Review of The Heartsong of Wonder Quinn by Kate Gordon

Kate Gordon’s marvelous new middle-grade novel will sing to every sensitive girl or woman who has ever felt herself to be an outsider. The Heartsong of Wonder Quinn is a gothic children’s fantasy that soars above its tropes – Direleafe Hall, the once grand, but now dilapidated school for girls; Ms Gallow, the grim-faced teacher and Hollowbeak, the talking crow. Then there is Wonder, the faded orphan who lives in the school’s attic archives and longs for her classmates to see her.

One year, the vibrant, mischievous and endearing Mabel Clattersham sits next to Wonder in class. Mabel sees Wonder, and their powerful and thrilling friendship begins.

The Heartsong of Wonder Quinn is infused with gentle wisdom. Wonder warns Mabel that it is alright to be naughty, but not mean. And it transpires that Mabel’s early antagonist, Ms Gallow, was once bullied by a girl like Georgiana Kinch, the girl who is bullying Mabel.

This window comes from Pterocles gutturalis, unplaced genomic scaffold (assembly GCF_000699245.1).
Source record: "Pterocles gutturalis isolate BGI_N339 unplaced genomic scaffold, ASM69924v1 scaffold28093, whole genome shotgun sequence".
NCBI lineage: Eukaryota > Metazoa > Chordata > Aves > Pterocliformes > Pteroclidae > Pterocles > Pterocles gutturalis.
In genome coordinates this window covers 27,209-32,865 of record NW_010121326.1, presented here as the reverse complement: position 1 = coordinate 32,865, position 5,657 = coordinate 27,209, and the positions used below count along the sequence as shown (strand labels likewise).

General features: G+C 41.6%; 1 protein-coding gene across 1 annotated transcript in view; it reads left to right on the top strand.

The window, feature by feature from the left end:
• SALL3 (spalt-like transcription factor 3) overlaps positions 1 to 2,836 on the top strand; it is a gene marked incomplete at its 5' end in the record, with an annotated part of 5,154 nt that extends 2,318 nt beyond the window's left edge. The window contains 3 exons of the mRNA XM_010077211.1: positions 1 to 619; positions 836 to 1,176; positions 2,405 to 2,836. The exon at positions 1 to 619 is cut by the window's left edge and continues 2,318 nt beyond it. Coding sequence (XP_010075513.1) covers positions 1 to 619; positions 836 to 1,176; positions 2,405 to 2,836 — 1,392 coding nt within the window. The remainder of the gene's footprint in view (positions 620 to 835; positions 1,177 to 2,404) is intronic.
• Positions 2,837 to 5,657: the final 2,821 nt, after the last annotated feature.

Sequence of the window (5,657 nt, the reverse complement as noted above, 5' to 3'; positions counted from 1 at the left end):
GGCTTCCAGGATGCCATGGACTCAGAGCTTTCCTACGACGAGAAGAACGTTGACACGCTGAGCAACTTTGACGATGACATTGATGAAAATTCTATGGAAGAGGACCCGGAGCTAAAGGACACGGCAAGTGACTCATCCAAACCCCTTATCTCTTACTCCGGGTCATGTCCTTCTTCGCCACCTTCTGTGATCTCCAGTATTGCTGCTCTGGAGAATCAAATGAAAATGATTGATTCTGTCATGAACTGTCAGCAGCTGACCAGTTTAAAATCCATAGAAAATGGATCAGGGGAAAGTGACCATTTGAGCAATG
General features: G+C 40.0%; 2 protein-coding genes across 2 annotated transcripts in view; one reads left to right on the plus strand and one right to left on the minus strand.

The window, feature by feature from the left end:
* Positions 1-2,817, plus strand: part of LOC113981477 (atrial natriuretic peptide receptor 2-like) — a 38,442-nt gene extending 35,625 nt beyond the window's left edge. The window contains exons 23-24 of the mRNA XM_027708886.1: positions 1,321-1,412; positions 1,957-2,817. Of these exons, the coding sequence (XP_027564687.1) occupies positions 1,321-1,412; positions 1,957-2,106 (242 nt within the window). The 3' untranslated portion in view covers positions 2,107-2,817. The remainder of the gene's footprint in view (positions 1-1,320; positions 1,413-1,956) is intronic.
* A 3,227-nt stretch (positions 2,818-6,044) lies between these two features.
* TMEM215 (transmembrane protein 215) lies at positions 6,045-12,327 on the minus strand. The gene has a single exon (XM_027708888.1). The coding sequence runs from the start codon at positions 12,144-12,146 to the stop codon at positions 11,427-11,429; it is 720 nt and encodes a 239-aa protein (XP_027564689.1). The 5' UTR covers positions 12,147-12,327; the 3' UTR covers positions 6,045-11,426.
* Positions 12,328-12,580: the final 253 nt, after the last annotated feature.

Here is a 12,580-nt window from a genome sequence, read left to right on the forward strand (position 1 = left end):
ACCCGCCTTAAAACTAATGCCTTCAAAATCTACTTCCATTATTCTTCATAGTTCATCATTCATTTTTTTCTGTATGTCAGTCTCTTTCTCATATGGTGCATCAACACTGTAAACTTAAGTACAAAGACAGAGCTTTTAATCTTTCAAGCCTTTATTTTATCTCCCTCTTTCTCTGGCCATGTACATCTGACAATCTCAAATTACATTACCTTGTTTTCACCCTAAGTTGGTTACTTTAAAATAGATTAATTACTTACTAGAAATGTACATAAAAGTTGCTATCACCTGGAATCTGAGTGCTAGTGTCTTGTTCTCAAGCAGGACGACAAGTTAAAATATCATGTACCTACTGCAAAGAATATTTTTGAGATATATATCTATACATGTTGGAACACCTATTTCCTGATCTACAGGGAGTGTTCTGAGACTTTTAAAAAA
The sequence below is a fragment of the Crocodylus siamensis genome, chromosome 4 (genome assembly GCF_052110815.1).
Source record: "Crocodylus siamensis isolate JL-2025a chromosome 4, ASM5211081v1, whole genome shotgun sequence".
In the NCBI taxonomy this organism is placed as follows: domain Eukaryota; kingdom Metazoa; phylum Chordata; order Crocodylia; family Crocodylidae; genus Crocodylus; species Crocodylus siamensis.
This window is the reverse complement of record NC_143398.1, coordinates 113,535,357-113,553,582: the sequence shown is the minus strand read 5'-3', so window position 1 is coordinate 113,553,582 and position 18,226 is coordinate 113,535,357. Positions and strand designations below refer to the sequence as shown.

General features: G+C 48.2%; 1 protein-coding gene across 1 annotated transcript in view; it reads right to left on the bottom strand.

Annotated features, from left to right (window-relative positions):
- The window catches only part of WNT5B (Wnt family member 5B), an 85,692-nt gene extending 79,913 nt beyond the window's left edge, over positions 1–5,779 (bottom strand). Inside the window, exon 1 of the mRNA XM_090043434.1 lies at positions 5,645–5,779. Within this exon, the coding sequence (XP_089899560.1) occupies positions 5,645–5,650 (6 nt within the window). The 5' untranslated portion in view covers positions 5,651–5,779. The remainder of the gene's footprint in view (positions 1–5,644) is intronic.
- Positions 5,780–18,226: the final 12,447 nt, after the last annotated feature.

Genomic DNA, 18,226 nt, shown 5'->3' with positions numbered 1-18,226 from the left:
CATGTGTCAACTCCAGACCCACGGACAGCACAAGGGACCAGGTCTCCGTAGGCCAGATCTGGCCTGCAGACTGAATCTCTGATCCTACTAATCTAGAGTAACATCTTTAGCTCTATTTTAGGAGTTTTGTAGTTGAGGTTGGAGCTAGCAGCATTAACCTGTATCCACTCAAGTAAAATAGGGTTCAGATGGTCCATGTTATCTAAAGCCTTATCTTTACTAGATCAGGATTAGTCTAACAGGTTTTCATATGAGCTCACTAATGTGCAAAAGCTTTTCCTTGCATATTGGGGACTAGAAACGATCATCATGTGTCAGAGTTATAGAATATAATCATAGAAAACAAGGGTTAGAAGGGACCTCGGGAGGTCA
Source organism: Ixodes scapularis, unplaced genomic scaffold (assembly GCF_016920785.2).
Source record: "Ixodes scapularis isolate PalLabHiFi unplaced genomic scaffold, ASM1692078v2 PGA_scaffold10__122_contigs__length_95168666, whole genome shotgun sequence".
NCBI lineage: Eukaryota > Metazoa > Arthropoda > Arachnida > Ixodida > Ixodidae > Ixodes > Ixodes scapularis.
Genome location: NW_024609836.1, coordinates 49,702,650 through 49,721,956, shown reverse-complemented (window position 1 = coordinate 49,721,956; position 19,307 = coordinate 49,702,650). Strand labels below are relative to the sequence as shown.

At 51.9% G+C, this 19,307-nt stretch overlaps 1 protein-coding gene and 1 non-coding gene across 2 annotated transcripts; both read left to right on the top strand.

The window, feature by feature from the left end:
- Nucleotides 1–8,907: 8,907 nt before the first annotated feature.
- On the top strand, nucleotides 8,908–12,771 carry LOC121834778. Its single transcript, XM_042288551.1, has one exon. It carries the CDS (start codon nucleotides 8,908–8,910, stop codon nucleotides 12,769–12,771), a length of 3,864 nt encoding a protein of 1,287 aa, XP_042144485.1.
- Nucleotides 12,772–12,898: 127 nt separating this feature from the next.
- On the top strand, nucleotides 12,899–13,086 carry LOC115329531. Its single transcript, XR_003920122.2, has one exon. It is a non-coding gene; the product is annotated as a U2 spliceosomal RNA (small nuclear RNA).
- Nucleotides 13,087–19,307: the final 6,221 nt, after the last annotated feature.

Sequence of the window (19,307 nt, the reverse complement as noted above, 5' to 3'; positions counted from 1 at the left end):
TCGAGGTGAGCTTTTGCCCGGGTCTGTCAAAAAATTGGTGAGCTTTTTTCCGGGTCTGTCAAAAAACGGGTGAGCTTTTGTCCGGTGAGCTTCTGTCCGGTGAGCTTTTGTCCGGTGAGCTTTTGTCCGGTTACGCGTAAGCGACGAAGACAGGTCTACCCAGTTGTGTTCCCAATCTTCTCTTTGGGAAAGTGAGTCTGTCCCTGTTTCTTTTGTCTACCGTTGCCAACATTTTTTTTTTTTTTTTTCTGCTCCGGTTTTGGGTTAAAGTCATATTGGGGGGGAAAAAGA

Charged with poetic language and existential wonder, The Heartsong of Wonder Quinn probes the intense emotional states of girlhood, dealing with peer group pressure and popularity, love, grief and bullying, and what it means to be both alive and ‘infinite’. Counterbalancing the heartbreaking elements of the story is Wonder’s imagination, generosity, bravery, loyalty, and her enduring love for her lost mother and her friend, Mabel.

The ‘reveal’ in the epilogue is satisfying and achingly beautiful. Kate Gordon has created a book that young readers will carry around in their hearts forever.